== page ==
Ferrell reports that a friend of his dad's who worked in news vouched for the essential truth in “Anchorman”: “She's said, 'I'm telling you, I know it's a crazy movie. But it's the most accurate thing I've ever seen. That's exactly the way news stations were.' ”
The idea for “Anchorman,” the 2004 comedy that has become arguably the most-quoted movie of the past decade, came from a documentary Ferrell saw about Jessica Savitch, a broadcast journalist for PBS's “Frontline” and “NBC Nightly News.” Mort Crim, Savitch's co-anchor, “was being open and honest about the fact that he was a real chauvinist,” said Ferrell. “The thing that struck me was, here he was doing this interview” — switching to Burgundy's tone again — “but he still kept his effective newscaster voice.”
“I just started imitating him,” said Ferrell. “And I thought, wouldn't it be fun to see a character . . . to see this newsperson who never let that down?”
In “Anchorman 2,” Ron is confronted with even more opportunities to be blissfully ignorant: One scene takes him to dinner with the family of his black female boss (who he happens to be sleeping with), where his racist behavior gets him punched in the face but somehow doesn't alienate him from the audience. “Ron's not doing it maliciously,” said Ferrell. “He's showing, 'Oh, I thought this was the way you were supposed to communicate with black people.'
“He can kind of get away with a lot because you can tell there's a sweetness to the character,” he said. “He's not a malicious person. And he ultimately will admit when he's wrong. It may take a while. He just wants to be liked. That's all.”
Ferrell and “Anchorman” director and co-writer Adam McKay have a nearly two- decade creative partnership (they both joined “Saturday Night Live” in 1995) that has remained nearly unchanged in its logistics. “We kind of sit in our office and just start spitballing ideas, from the most linear thought to the most outrageous. . . . In the first one, I said to Adam, 'Should Ron play jazz flute?' And he's like, 'Yes! He absolutely should.' ”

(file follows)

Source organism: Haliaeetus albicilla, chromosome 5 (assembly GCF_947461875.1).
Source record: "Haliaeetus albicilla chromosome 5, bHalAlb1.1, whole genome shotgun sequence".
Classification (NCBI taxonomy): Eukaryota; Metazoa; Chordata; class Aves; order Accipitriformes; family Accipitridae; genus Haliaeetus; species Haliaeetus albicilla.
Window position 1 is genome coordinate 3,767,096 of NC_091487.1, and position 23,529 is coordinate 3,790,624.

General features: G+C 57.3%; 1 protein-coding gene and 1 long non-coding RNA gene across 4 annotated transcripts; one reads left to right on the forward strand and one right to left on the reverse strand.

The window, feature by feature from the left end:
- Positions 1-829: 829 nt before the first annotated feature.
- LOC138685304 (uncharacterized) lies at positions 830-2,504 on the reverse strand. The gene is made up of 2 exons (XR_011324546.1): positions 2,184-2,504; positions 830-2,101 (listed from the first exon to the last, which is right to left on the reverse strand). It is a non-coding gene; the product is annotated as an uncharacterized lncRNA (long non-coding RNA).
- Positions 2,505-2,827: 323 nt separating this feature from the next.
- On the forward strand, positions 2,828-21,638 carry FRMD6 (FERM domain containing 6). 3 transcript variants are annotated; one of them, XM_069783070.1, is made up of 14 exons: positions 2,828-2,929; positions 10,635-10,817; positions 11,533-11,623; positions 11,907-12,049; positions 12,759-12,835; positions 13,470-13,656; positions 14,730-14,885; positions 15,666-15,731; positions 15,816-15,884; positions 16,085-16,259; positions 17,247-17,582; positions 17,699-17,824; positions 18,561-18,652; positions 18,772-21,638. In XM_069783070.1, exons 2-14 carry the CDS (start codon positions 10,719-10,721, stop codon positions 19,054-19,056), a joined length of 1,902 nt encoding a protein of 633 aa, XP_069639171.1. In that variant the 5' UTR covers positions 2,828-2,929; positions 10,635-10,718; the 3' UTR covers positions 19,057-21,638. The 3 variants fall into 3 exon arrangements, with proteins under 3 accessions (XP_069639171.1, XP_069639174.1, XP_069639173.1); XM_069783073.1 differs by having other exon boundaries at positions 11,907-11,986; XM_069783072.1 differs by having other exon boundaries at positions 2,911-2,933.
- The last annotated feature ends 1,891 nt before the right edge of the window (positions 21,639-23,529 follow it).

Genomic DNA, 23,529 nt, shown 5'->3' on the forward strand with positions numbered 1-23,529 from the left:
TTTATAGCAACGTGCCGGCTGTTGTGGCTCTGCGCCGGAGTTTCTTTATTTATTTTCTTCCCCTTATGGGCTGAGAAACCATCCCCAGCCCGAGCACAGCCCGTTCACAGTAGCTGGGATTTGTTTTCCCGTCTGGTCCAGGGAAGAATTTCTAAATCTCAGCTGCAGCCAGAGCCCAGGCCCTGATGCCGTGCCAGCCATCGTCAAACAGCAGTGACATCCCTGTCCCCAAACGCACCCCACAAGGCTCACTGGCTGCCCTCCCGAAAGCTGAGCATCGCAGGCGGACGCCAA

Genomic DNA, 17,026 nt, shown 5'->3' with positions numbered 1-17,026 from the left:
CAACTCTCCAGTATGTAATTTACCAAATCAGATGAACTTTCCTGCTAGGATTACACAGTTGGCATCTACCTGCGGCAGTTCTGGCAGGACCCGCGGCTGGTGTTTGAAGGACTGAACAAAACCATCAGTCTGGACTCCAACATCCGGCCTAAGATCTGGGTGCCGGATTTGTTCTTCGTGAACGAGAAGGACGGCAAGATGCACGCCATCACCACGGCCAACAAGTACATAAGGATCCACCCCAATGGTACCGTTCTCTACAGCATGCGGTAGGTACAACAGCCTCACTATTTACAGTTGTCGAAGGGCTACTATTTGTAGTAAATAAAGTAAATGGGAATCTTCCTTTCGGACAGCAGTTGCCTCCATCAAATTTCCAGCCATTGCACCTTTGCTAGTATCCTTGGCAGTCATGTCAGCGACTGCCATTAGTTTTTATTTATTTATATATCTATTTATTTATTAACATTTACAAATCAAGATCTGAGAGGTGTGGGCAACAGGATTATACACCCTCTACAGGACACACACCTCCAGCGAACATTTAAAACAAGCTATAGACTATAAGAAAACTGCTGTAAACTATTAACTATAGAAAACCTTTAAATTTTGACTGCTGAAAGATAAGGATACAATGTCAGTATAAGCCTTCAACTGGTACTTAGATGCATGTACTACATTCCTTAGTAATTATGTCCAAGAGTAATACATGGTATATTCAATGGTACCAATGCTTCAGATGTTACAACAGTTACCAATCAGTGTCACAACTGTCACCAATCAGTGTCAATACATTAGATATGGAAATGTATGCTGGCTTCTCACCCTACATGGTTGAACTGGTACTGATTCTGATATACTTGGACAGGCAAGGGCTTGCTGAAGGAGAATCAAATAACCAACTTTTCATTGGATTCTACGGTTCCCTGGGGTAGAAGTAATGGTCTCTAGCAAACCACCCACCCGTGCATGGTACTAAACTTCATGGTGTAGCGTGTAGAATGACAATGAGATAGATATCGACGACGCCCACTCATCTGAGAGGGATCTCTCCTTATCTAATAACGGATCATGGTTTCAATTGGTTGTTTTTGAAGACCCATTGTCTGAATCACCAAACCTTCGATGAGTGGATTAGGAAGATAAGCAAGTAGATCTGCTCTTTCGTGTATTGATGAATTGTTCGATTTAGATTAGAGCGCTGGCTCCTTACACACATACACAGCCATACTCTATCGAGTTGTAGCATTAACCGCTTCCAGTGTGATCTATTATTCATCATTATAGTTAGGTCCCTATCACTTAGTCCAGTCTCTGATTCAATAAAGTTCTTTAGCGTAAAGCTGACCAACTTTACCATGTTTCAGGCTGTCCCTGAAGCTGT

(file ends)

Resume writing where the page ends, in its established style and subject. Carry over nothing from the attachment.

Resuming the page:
After flirting with a bunch of other ideas — “What if Ron and the news team are selected to colonize the moon? What if Ron somehow gets involved with Manuel Noriega and gets caught up in that conflict in Panama?” — Ferrell and McKay decided to set “Anchorman 2”³ in 1980, at the dawn of 24-hour news. “At that time, CNN just needed bodies,” said Ferrell. “They had to have people on around the clock. You could conceivably find a guy like Ron on at two in the morning. And that's perfect: to thrust these guys onto that stage, there's a lot of comedic possibility.”
There is no catchphrase brainstorming session, no way of predicting which quotes will worm their way into the lexicon. “Anyone who says they can, they're lying,” said Ferrell. “We've been asked that: 'Do you sit and think of catchphrases?' It's so hard not to be facetious. 'Yup, we've got a computer program! Yeah, we just run the numbers.' ”
When the interminable press tour finally ends, Ferrell says he thinks he'll miss Ron Burgundy. He's not planning on a third “Anchorman” movie, he said, and “it'll be a little sad” to leave this character behind. Starting a new movie from scratch is harder than it used to be, even though Ferrell is more famous than he's ever been. “Everything's just really kind of scrutinized on a super hyper level.”
He's still got a few weeks left to slip into character, though, and being Ron comes naturally now. “Just put the wig and the mustache on,” Ferrell said. “And I'm good to go.”